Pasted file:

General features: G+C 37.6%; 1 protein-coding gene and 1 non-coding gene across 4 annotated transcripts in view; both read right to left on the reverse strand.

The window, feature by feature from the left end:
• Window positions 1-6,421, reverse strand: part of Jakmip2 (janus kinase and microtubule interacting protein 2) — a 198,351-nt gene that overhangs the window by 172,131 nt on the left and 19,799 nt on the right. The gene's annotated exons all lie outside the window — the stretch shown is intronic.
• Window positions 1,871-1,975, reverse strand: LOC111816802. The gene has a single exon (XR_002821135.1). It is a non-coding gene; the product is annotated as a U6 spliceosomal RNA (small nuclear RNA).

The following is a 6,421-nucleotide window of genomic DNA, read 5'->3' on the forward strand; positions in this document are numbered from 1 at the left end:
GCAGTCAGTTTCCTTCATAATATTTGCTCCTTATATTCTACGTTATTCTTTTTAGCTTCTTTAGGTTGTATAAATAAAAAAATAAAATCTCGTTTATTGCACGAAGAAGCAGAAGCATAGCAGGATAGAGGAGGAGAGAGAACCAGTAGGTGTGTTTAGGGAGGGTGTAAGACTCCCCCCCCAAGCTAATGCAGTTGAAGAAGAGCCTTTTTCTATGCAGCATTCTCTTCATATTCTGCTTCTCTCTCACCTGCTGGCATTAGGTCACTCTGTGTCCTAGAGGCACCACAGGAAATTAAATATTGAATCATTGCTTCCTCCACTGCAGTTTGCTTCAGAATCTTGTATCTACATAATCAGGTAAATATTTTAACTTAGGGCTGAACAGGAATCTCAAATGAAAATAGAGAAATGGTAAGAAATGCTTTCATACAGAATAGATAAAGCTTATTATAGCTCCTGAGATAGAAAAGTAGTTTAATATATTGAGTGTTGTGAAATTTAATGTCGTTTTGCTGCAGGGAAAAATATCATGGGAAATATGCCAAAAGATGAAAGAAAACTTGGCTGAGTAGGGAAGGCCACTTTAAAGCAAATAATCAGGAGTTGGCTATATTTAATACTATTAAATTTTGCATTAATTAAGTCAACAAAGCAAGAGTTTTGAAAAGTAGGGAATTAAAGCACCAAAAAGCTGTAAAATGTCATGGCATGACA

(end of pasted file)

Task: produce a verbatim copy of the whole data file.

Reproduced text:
General features: G+C 37.6%; 1 protein-coding gene and 1 non-coding gene across 4 annotated transcripts in view; both read right to left on the reverse strand.

The window, feature by feature from the left end:
• Window positions 1-6,421, reverse strand: part of Jakmip2 (janus kinase and microtubule interacting protein 2) — a 198,351-nt gene that overhangs the window by 172,131 nt on the left and 19,799 nt on the right. The gene's annotated exons all lie outside the window — the stretch shown is intronic.
• Window positions 1,871-1,975, reverse strand: LOC111816802. The gene has a single exon (XR_002821135.1). It is a non-coding gene; the product is annotated as a U6 spliceosomal RNA (small nuclear RNA).

The following is a 6,421-nucleotide window of genomic DNA, read 5'->3' on the forward strand; positions in this document are numbered from 1 at the left end:
GCAGTCAGTTTCCTTCATAATATTTGCTCCTTATATTCTACGTTATTCTTTTTAGCTTCTTTAGGTTGTATAAATAAAAAAATAAAATCTCGTTTATTGCACGAAGAAGCAGAAGCATAGCAGGATAGAGGAGGAGAGAGAACCAGTAGGTGTGTTTAGGGAGGGTGTAAGACTCCCCCCCCAAGCTAATGCAGTTGAAGAAGAGCCTTTTTCTATGCAGCATTCTCTTCATATTCTGCTTCTCTCTCACCTGCTGGCATTAGGTCACTCTGTGTCCTAGAGGCACCACAGGAAATTAAATATTGAATCATTGCTTCCTCCACTGCAGTTTGCTTCAGAATCTTGTATCTACATAATCAGGTAAATATTTTAACTTAGGGCTGAACAGGAATCTCAAATGAAAATAGAGAAATGGTAAGAAATGCTTTCATACAGAATAGATAAAGCTTATTATAGCTCCTGAGATAGAAAAGTAGTTTAATATATTGAGTGTTGTGAAATTTAATGTCGTTTTGCTGCAGGGAAAAATATCATGGGAAATATGCCAAAAGATGAAAGAAAACTTGGCTGAGTAGGGAAGGCCACTTTAAAGCAAATAATCAGGAGTTGGCTATATTTAATACTATTAAATTTTGCATTAATTAAGTCAACAAAGCAAGAGTTTTGAAAAGTAGGGAATTAAAGCACCAAAAAGCTGTAAAATGTCATGGCATGACA